I think this type of thinking puts things in perspective. A lot of what industrial companies spend time on maintenance wise are things that they really must do because their future depends on it. What if a main beam in a factory hall is not tightened correctly and falls and stops production? But how do we know that it was that bolt we needed to fix? Strainlabs condition monitoring provides a lot of value in terms of where to focus maintenance efforts.

Another key value is personal safety. How does the environment where the bolts are located look when inspection is due? Are there electricity, hot surfaces, rotating equipment – every minute spent in an exposed environment is an increase in risk for accidents. If you only had to go in and retighten 10 bolts – how much less time was it that for your personnel to spend exposed? Human lives are impossible to put a value to, and that is not a benefit to underestimate with Strainlabs solution.

5. How do you see Strainlabs and preload monitoring compared to other methods within condition monitoring?

Relevant to consider about condition monitoring as I see it there are two types – the basic type is that you know what part or machine has an error and needs inspection, the other category is when you get information to be able to learn from the information and judge what is causing the error. All condition monitoring methods aim to judge the health of the operation. It depends on the component which parameters are relevant to measure to define the health of it. It is important to review the right things. When it comes to bolts the aim is through torque achieve the desired preload. If the preload changes – what has occurred? What is it in the environment that cost a preload change? There are many causes – thermal cycling, vibration etc. it is important to find the cause of the change, and then it is also possible to work around it and find a solution for it not to happen again. Something that is much easier when you have all the data combined.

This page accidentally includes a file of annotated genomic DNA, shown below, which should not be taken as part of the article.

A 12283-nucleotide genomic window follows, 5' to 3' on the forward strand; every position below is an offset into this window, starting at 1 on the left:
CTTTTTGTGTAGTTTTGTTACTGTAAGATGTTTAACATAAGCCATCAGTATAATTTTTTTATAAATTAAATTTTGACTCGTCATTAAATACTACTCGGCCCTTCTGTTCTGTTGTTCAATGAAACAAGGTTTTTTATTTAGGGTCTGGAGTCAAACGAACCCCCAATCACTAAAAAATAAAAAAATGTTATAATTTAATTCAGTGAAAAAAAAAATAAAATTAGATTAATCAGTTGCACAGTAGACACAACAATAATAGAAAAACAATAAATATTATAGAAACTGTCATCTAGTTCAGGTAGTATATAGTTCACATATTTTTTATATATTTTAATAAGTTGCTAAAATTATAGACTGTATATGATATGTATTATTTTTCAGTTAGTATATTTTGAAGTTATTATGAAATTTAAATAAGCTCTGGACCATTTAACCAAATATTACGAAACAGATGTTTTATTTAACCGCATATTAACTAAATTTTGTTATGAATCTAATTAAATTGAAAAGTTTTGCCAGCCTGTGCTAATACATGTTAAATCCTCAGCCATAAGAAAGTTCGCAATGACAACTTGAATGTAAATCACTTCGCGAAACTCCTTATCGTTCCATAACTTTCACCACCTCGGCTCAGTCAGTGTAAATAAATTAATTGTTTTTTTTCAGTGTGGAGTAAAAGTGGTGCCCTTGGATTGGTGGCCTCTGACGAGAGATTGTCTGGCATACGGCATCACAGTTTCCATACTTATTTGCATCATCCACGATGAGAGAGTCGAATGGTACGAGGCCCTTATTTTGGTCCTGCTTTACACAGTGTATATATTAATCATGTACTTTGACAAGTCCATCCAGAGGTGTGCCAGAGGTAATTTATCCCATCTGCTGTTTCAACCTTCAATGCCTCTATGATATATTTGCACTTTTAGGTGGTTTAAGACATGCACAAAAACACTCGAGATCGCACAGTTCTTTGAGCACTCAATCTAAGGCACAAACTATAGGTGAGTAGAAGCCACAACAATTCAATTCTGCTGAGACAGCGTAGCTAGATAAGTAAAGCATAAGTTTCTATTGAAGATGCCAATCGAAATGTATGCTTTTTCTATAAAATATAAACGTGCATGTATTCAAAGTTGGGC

Name: Peter Isberg
Title: Digital Lead and Business Development, Motion, Sweden at ABB

Background: PhD in material physics & magnetic materials. CTO and Technical Manager in various divisions / areas in ABB.

Favourite work task: problem-solving!

Favourite hobby: I have a few but most prominent to mention first would be hiking, to spend time in the nature with a backpack and no one around for miles. The other interest to mention is survival skills in different situations, for example I’ve spent a lot of time in Kiruna where I’ve been exposed to dangerous situations where you need to know what to do and why in order to survive. It has grown into a kind of a life interest – how to take the right decisions in any given situation. I guess that is also a type of problem-solving.

Would like to see 5 questions asked to: My colleague Erik Bohman in ABB – would be interesting. He is a service manager who could speak more deeply on customer issues related more in detail to mechanical issues in heavy industry.

Related pages


Relates Articles

Request a demo

Learn more on how to get started with Strainlabs System